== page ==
Digital Technology

The Pitfalls of Over Engineered Platforms

Why Dumb Pipes are the Best Integration Design

The Enterprise Service Bus (ESB) and the descendant, the API Gateway (API-G), were originally created to apply routing, mediation, and transformation to integrated systems.  

This was good.  

Application developers did not need to implement the same logic in every app and could leave these plumbing issues to the plumbers.

Over time, each vendor added more and more features to their  ESB, slowly creating an (almost) general-purpose programming language in their platform.  

This evolution is like Skynet acquiring capabilities, but instead of gaining self-awareness the ESB or API Gateway just becomes another application platform . This turns the platform from a pipe with many features into a lousy application  platform with numerous limitations; essentially a platform to create smart pipes.  

Well, I say “Stop it!”.  

Those who deliver solutions with your platform and know what they are doing do not want to write applications in your shiny new language.  

Application developers want to write business applications using application languages such as Java, Go, Python etc. And they don’t want to worry about protocol mediation, message routing, or data format transformation. On the other hand, Integration developers just want to build interoperability between applications, while addressing cross-cutting concerns.  

I do think that the list of features integration developers want to use seems to be ever-growing, and this is one of the reasons platform vendors keep adding more features.  

Unfortunately, we have seen this pattern before. For example, enterprise databases can be used to build and host web services. The result is an instance of the ‘Inner Platform Effect’ antipattern.

“The Inner-Platform Effect is a result of designing a system to be so customisable that it ends up becoming a poor replica of the platform it was designed with. This “customisation” of this dynamic inner-platform becomes so complicated that only a programmer, (and not the end user,) is able to modify it.”

Here is another example.

“The idea was that business rules, such as the conditions required to cancel an order, do not need to be coded in things like C#. They could be placed in some external store, such as an XML file or a database table, and a programmer would never need to modify the actual “code” to change the rule. He would, instead, modify the XML file or database table.

Unfortunately, such wonderful ideas often come face-to-face with the ultimate idea-wrecker we call ‘reality’. As it turns out, the ultimate rules engine that never involves modifying the core codebase looks something like ‘Microsoft Access’. Many technology companies that try to build this end up with some horrible system that’s halfway between that and a maintainable application.”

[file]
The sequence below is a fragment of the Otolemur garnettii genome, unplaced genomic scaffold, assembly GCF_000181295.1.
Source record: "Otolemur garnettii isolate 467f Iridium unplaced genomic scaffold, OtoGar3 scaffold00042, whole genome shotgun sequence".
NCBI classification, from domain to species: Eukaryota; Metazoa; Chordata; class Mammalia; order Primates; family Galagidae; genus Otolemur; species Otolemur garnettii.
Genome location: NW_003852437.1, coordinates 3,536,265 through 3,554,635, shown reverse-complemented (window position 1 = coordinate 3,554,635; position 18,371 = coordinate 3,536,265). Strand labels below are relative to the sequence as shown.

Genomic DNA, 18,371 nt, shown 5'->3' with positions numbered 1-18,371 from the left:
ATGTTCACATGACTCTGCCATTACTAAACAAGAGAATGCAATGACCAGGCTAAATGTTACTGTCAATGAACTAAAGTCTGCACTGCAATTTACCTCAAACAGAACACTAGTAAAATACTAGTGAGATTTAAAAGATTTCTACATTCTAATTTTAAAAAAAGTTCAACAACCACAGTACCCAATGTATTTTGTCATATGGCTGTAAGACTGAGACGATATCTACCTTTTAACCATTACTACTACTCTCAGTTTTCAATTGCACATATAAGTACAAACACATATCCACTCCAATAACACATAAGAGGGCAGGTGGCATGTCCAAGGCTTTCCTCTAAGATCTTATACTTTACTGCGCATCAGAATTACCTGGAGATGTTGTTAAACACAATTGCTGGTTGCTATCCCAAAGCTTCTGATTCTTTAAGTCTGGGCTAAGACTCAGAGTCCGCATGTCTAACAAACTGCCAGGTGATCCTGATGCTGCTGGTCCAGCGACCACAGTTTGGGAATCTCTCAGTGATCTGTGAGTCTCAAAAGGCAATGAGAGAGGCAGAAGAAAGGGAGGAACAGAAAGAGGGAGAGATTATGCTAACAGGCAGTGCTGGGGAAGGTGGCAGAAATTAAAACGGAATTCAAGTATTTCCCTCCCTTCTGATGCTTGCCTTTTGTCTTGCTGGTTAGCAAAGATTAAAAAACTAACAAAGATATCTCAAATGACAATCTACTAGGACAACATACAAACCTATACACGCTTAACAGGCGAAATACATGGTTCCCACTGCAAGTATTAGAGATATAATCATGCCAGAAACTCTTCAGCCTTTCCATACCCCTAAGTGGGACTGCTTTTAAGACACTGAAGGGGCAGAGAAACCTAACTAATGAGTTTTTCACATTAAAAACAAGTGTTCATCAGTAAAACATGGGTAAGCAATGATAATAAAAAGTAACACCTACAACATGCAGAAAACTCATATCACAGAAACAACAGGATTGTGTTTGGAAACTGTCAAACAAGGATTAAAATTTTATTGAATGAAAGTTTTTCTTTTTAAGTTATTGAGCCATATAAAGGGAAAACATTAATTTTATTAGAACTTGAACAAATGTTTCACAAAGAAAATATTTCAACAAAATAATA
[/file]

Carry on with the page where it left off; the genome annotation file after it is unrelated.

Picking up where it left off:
Zawinski’s Law of Software Envelopment, also known as Zawinski’s Law, states: “Every programme attempts to expand until it can read mail. Those programmes which cannot so expand are replaced by ones which can.”  

My assertion is that “smart pipes” being business applications written using integration tools, are the equivalent of the Web service in the Database or the Editor that can read email.  

I said we have seen this pattern before! But also, fortunately, we have seen this pattern before. We now know what to do to avoid it and how to avoid the consequences when we can’t.  

Note, this is not a rant about Databases or an Enterprise Service Bus or API Gateways with too many features. Or even the fact that all those tools eventually seem to succumb to the second-system effect.

This is advice to be aware of, the consequences when you use those features.

The Advice Bit

While, under some circumstances, it might make sense to implement business functions in an integration platform (that is, build or use a smart pipe) – that is OK – just be careful, and:

  • Consider the consequences; business functionality is required to be implemented on a platform that it is not suited for.
  • Consciously delineate responsibilities between processes running on application platforms, and processes running on integration platforms.

The power is in your hands – use it wisely. Avoid building or using Inner Platforms.

The best designs use dumb pipes.

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